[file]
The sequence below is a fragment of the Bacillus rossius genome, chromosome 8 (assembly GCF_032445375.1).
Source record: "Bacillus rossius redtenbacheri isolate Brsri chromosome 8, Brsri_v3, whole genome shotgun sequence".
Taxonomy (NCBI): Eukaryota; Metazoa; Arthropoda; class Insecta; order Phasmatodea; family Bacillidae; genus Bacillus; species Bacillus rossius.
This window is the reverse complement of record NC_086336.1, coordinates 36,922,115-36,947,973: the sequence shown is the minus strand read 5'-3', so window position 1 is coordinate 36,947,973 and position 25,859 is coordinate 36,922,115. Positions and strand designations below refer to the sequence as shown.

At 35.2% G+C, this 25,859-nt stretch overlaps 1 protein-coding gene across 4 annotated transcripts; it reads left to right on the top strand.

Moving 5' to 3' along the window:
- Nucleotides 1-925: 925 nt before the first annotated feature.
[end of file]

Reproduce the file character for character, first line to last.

The sequence below is a fragment of the Bacillus rossius genome, chromosome 8 (assembly GCF_032445375.1).
Source record: "Bacillus rossius redtenbacheri isolate Brsri chromosome 8, Brsri_v3, whole genome shotgun sequence".
Taxonomy (NCBI): Eukaryota; Metazoa; Arthropoda; class Insecta; order Phasmatodea; family Bacillidae; genus Bacillus; species Bacillus rossius.
This window is the reverse complement of record NC_086336.1, coordinates 36,922,115-36,947,973: the sequence shown is the minus strand read 5'-3', so window position 1 is coordinate 36,947,973 and position 25,859 is coordinate 36,922,115. Positions and strand designations below refer to the sequence as shown.

At 35.2% G+C, this 25,859-nt stretch overlaps 1 protein-coding gene across 4 annotated transcripts; it reads left to right on the top strand.

Moving 5' to 3' along the window:
- Nucleotides 1-925: 925 nt before the first annotated feature.